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Maureane Hoffman

Professor of Pathology

The blood coagulation system is a delicately balanced homeostatic mechanism. Inappropriate clotting is a major cause of morbidity and mortality, resulting in strokes, heart attacks, thrombophlebitis and pulmonary embolism. My research is directed toward understanding basic mechanisms in hemostasis, and the connections between inflammation/immunity and coagulation responses to injury.  We are also committed to translating our basic finding into clinical practice.

We have developed a cell-based model of tissue factor-initiated coagulation. This model is a powerful tool for understanding and studying basic mechanisms in hemostasis. It has taught us that the cellular LOCATION of activation of the clotting factors is critically important in determining their ability to initiate and support formation of a hemostatic clot. Using this model system we have been able to explain why factors VIII and IX (the factors that are deficient in hemophilia A and B) are essential for hemostasis in vivo, and also how high dose FVIIa can bypass the need for FVIII or FIX and restore hemostasis in hemophiliacs. We have also modeled the hemostatic defects in dilutional coagulopathy, liver disease and anticoagulant treatment. These models are helping us understand why the common clinical coagulation tests do not predict the risk of bleeding well in these conditions.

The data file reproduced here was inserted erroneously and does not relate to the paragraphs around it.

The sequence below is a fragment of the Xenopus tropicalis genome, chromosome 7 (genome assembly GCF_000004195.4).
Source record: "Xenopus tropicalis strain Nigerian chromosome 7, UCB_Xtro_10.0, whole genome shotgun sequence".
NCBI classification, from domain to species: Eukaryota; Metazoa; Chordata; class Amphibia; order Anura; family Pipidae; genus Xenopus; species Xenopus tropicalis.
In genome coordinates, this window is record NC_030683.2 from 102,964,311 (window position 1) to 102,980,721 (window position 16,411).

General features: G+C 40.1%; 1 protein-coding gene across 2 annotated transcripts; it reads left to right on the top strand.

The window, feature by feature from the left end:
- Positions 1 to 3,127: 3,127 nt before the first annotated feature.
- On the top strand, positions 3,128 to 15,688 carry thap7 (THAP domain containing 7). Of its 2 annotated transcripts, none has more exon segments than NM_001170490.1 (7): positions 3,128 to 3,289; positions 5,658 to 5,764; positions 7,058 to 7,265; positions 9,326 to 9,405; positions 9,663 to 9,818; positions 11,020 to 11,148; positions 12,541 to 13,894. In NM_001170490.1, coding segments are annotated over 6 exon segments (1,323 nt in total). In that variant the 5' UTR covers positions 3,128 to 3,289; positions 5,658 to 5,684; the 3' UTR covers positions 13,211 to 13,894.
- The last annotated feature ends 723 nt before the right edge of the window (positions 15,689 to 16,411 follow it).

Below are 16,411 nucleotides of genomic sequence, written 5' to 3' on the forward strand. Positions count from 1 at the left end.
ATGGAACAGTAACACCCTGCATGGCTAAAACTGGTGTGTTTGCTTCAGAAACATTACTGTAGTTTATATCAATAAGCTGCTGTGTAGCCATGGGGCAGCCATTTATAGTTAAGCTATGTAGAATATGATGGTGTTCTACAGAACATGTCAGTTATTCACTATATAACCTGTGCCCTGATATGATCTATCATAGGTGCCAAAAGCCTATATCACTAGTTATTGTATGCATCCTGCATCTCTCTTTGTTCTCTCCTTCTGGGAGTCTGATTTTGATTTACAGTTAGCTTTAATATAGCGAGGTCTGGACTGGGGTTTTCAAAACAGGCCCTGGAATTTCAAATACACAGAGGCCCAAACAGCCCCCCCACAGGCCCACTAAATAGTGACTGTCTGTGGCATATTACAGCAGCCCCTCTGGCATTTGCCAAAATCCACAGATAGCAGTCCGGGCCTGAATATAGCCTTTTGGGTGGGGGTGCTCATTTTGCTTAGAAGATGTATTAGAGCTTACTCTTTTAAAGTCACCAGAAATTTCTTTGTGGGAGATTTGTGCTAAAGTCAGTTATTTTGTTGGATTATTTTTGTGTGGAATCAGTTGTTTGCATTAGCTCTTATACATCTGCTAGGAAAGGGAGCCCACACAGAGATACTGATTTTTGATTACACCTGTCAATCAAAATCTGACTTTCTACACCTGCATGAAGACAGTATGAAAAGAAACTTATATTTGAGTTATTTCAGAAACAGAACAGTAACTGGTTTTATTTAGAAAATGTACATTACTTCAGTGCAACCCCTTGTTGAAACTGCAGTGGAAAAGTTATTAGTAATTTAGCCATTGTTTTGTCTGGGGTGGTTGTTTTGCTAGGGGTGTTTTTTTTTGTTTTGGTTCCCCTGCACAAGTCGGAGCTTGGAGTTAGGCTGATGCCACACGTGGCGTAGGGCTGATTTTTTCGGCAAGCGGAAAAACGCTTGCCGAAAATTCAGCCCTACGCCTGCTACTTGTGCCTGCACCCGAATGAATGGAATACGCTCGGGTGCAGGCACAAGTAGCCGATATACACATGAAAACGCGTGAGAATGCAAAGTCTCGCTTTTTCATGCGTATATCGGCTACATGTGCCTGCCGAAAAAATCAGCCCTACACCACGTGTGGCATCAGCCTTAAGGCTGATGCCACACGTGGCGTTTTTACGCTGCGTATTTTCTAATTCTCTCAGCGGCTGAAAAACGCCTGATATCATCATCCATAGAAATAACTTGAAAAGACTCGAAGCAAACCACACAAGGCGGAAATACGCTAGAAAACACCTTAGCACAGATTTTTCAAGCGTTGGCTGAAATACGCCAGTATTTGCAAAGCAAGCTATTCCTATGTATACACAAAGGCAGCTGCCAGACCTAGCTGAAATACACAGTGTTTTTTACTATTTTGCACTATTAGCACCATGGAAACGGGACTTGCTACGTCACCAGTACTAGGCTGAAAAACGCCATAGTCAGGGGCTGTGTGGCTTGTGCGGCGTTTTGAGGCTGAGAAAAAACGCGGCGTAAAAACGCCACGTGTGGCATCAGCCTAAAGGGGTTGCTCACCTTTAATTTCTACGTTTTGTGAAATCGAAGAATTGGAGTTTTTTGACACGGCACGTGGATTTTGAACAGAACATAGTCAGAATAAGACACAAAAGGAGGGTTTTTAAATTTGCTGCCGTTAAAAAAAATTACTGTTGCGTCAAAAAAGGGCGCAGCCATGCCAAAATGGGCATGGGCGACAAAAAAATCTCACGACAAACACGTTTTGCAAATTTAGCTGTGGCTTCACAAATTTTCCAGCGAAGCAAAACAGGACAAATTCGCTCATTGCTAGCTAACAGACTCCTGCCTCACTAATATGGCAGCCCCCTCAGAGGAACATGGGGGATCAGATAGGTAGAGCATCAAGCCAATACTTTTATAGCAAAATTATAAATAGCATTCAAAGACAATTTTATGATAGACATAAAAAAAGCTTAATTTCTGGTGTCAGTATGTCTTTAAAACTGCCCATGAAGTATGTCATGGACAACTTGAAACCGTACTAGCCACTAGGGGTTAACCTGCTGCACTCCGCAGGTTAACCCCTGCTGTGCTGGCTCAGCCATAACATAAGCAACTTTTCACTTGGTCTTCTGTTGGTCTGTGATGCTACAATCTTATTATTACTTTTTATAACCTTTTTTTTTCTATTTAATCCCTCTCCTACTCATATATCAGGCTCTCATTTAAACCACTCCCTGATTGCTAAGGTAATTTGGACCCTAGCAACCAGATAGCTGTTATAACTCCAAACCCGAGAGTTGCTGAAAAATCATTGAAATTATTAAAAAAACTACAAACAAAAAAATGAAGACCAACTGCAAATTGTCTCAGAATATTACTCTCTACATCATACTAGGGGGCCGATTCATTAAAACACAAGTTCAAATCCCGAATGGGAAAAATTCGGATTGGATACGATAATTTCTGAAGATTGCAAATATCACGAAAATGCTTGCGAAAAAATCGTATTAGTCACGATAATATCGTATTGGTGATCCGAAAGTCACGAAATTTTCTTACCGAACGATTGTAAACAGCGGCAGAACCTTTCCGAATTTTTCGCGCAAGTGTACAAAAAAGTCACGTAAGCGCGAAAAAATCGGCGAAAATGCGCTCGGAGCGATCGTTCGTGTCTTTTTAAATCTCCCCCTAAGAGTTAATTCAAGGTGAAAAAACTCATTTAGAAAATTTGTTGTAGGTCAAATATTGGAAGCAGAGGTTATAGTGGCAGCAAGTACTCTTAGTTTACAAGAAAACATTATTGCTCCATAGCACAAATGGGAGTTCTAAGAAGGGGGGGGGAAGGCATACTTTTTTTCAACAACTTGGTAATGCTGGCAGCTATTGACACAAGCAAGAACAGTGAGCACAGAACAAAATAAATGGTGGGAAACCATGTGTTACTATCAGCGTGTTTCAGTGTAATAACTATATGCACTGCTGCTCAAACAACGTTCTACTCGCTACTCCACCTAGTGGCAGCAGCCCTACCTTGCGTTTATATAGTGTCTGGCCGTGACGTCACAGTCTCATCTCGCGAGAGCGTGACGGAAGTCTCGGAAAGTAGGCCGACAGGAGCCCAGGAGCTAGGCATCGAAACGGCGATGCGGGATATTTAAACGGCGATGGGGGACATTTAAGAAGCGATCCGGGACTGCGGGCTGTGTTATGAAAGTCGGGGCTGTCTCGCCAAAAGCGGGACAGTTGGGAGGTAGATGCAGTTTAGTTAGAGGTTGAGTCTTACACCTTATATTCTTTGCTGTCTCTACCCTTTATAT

We have also examined the role of the coagulation process in wound healing. Clinicians have long felt that wound healing is delayed in hemophiliacs. We have now ascertained that hemophilia B mice do indeed have delayed wound healing. They have poor influx of phagocytic cells into the wound area and delayed clearance of debris and iron from hemorrhage. Surprisingly, the mice with defective hemostasis have greater angiogenesis during the healing process. This is a result of the inflammatory effects of iron in the tissues. The excess angiogenesis may be one reason why hemophiliacs often have recurrent bleeding into their joints - the healing process produces a large number of fragile vessels.

Anticoagulation also impairs wound healing.  Patients are often anti coagulated after surgery to prevent deep vein thrombosis and pulmonary embolism. However, the impact of this therapy on tissue repair is not well understood.  Our aim is to define the extent and time frame of hemostatic function that is needed for optimal healing, thereby setting the stage for scientifically based strategies for anticoagulation.

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